By Minim Calibre
Notes: For Nestra’s Virtues Challenge. PG gen.
His watch was a fifth of a second off.
Wesley frowned, staring at the smooth glass of the crystal. A fifth of a second could mean the difference between life or death, winning or losing. He’d have to take care of that.
He double-checked his paperwork. All in order. Double-checked his luggage. Sorted, packed, and well within any weight limits—no small feat when one was bringing over a number of irreplaceable texts on demonology. Whatever paltry collection Mr. Giles had assembled simply wouldn’t do, given the circumstances.
Four hours until his flight. He’d replace the watch in Sunnydale.
His hand shook as he poured another shot of cheap American whisky into his glass. They’d sacked him. His father had given him the news. He’d sounded almost… gleeful.
Buffy had stopped the Ascension, yet they’d still sacked him. Her Watcher.
He swallowed, grimacing at the taste.
“Who the devil do you think you’re kidding? You were never her Watcher.” He’d only ever been in the way. The glass was empty. How had that happened?
They wouldn’t pay to bring him home, neither Council nor his family. A failure. A fool.
Wesley pushed the bottle away. He’d show them.
If he can keep her from killing him, Angel will come for him.
He tells himself this as the blows from her fists and feet turn his body into a solid mass of bruises, as the glass slides through his shirt (he can’t afford to replace it, damn her), beneath his skin, into his soul (it doesn’t matter that he deserves this, Angel will come, he will, he will).
She grinds against him, licking, touching, destroying as she goes. Can’t show her that. No. He has to be brave, a man.
When Angel comes, it’s for her, and Wesley shatters.
When the understanding comes, it drives the pain from his battered body for a moment.
Shanshu. To live and die. To become human. Angel will become human. He’ll live. Wesley tries to wrap his mind around it, after he’s spent what feels like a lifetime but was in reality only a handful of days trying to accept the idea of Angel dying.
If his ribs didn’t feel like he’d spent the week on the losing end of a battle with a mule, Wesley would laugh. Instead, he feels his face crack into a cautious smile. Angel will live.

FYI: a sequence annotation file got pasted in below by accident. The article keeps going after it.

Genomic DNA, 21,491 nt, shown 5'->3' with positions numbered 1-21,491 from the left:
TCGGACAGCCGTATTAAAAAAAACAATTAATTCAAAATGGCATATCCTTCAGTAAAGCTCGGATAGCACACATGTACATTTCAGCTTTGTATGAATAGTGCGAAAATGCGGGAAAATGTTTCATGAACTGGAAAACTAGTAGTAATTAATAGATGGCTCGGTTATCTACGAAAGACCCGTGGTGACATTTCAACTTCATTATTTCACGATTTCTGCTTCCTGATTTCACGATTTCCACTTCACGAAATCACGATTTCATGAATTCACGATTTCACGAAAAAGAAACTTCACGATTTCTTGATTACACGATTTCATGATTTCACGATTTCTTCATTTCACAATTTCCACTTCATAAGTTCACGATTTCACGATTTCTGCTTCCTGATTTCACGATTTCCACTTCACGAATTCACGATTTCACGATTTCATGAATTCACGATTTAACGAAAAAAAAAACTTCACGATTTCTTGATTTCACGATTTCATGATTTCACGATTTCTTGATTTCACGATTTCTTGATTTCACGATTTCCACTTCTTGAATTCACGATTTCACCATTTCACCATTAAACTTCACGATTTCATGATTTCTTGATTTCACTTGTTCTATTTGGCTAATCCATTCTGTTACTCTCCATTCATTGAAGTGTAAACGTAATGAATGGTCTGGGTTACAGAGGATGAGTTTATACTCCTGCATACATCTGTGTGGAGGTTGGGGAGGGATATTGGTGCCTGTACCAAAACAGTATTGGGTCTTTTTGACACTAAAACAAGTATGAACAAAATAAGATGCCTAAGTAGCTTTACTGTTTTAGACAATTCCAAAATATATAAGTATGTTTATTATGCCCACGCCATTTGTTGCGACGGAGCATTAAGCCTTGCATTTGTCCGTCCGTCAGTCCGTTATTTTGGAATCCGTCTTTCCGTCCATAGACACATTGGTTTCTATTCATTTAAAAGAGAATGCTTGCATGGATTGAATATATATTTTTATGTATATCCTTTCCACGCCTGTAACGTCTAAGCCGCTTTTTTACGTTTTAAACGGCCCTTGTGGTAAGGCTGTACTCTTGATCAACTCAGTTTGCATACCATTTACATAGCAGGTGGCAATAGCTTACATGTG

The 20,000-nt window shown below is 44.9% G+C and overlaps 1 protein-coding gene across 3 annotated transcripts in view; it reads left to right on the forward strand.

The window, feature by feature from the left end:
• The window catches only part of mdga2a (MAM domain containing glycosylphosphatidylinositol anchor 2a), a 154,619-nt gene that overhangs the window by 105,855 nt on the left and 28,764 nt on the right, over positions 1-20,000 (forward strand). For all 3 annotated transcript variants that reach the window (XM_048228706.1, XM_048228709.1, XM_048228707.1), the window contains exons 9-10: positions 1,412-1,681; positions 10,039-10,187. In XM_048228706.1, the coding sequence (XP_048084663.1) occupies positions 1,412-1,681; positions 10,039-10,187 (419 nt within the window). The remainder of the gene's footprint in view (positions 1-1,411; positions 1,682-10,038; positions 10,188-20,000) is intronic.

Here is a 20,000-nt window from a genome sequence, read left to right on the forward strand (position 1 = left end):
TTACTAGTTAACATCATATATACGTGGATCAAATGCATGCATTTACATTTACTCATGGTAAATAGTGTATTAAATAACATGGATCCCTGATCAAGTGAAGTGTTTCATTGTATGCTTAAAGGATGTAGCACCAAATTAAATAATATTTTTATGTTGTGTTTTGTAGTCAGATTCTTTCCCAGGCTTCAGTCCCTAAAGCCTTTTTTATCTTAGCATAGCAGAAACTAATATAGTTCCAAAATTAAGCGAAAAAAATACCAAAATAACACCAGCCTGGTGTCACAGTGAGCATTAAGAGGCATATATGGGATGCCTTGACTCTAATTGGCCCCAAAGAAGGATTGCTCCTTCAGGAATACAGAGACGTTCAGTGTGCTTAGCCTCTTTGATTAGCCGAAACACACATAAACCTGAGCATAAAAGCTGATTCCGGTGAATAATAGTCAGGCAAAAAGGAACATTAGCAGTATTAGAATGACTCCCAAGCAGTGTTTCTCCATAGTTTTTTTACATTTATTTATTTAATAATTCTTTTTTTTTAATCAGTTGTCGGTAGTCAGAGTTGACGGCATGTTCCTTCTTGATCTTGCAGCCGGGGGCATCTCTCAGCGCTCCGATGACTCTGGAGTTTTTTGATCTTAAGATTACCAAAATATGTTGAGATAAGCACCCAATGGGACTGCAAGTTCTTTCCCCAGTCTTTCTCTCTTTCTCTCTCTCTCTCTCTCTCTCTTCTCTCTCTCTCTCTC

“Virginia, I can’t.”
She shrugs. “What’s the big deal? I mean, if it wasn’t for you, I wouldn’t even have the money. Daddy would have fed me to the Goddess Yeska.”
“As much as it pains me to remind you, it’s not as if he didn’t try.” Wesley looks at the floor, the walls, at anything other than her face. “I’ll come up with the money for rent, don’t worry about it.”
But she’s already got her checkbook out, and is searching in her purse for a pen. “You guys will be fine without him. How much do you need?”
If he could have willed his heart to stop, his breath to cease, he would have.
After Angel leaves, he tries his best to die. He’s dead inside, but his body cannot, will not, match his mind. He closes his eyes and tries to feel the weight of a pillow, the weight of a child, the weight of his guilt.
He does not die.
Fred cuts out whatever was left of his heart, and he does not die.
Wesley stands in his doorway, everything he was contained within the cardboard box in his arms, and wonders how the dead survive.
Sharp axe, dull thud.
She would have liked the first, hated the second. Lilah hated for anything to be dull.
Sorry comes too little, too late. But then, he’d never expected it to come at all, now had he? He allows himself the time to mourn what might have been, had things been different. He calculates the time down to the second, understanding that it will make the difference between rash and rational.
She’s beyond redemption now; Angel isn’t. Wesley understands what he must do, and understands he isn’t strong enough to do it on his own.
He needs Faith.